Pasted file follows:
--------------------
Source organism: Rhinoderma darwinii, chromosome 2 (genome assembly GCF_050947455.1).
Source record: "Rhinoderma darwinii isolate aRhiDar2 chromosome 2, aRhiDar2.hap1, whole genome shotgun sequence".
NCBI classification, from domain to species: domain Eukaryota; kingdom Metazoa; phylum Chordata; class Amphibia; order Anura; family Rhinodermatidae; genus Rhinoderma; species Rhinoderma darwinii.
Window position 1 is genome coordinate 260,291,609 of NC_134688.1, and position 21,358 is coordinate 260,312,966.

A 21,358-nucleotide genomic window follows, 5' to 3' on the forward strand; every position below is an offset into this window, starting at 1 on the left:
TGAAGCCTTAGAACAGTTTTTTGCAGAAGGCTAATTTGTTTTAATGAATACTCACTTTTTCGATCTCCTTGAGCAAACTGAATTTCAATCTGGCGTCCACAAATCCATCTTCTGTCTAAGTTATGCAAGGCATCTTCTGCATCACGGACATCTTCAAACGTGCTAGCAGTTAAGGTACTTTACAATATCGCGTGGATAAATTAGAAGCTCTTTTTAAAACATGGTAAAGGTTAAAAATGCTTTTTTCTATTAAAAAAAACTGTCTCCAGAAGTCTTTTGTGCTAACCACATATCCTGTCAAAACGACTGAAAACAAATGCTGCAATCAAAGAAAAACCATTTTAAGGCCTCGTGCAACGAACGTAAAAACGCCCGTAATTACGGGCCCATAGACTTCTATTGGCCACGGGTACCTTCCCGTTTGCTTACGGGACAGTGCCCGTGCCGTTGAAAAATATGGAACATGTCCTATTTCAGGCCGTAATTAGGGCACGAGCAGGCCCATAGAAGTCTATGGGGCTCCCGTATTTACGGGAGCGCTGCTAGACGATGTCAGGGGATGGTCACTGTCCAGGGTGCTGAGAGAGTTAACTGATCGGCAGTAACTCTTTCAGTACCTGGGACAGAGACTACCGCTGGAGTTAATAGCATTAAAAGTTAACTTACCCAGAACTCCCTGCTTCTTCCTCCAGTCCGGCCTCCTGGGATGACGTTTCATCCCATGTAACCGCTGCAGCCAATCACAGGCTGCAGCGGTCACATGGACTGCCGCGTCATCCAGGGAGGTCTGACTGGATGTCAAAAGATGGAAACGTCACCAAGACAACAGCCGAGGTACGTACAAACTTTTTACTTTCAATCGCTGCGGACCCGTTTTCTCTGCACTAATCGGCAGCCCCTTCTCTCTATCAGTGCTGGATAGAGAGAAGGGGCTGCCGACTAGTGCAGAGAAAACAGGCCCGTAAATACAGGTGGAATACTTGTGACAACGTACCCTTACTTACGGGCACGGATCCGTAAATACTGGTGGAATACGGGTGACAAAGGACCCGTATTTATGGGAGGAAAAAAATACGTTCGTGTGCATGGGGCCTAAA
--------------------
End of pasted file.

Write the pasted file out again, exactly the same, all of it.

Source organism: Rhinoderma darwinii, chromosome 2 (genome assembly GCF_050947455.1).
Source record: "Rhinoderma darwinii isolate aRhiDar2 chromosome 2, aRhiDar2.hap1, whole genome shotgun sequence".
NCBI classification, from domain to species: domain Eukaryota; kingdom Metazoa; phylum Chordata; class Amphibia; order Anura; family Rhinodermatidae; genus Rhinoderma; species Rhinoderma darwinii.
Window position 1 is genome coordinate 260,291,609 of NC_134688.1, and position 21,358 is coordinate 260,312,966.

A 21,358-nucleotide genomic window follows, 5' to 3' on the forward strand; every position below is an offset into this window, starting at 1 on the left:
TGAAGCCTTAGAACAGTTTTTTGCAGAAGGCTAATTTGTTTTAATGAATACTCACTTTTTCGATCTCCTTGAGCAAACTGAATTTCAATCTGGCGTCCACAAATCCATCTTCTGTCTAAGTTATGCAAGGCATCTTCTGCATCACGGACATCTTCAAACGTGCTAGCAGTTAAGGTACTTTACAATATCGCGTGGATAAATTAGAAGCTCTTTTTAAAACATGGTAAAGGTTAAAAATGCTTTTTTCTATTAAAAAAAACTGTCTCCAGAAGTCTTTTGTGCTAACCACATATCCTGTCAAAACGACTGAAAACAAATGCTGCAATCAAAGAAAAACCATTTTAAGGCCTCGTGCAACGAACGTAAAAACGCCCGTAATTACGGGCCCATAGACTTCTATTGGCCACGGGTACCTTCCCGTTTGCTTACGGGACAGTGCCCGTGCCGTTGAAAAATATGGAACATGTCCTATTTCAGGCCGTAATTAGGGCACGAGCAGGCCCATAGAAGTCTATGGGGCTCCCGTATTTACGGGAGCGCTGCTAGACGATGTCAGGGGATGGTCACTGTCCAGGGTGCTGAGAGAGTTAACTGATCGGCAGTAACTCTTTCAGTACCTGGGACAGAGACTACCGCTGGAGTTAATAGCATTAAAAGTTAACTTACCCAGAACTCCCTGCTTCTTCCTCCAGTCCGGCCTCCTGGGATGACGTTTCATCCCATGTAACCGCTGCAGCCAATCACAGGCTGCAGCGGTCACATGGACTGCCGCGTCATCCAGGGAGGTCTGACTGGATGTCAAAAGATGGAAACGTCACCAAGACAACAGCCGAGGTACGTACAAACTTTTTACTTTCAATCGCTGCGGACCCGTTTTCTCTGCACTAATCGGCAGCCCCTTCTCTCTATCAGTGCTGGATAGAGAGAAGGGGCTGCCGACTAGTGCAGAGAAAACAGGCCCGTAAATACAGGTGGAATACTTGTGACAACGTACCCTTACTTACGGGCACGGATCCGTAAATACTGGTGGAATACGGGTGACAAAGGACCCGTATTTATGGGAGGAAAAAAATACGTTCGTGTGCATGGGGCCTAAA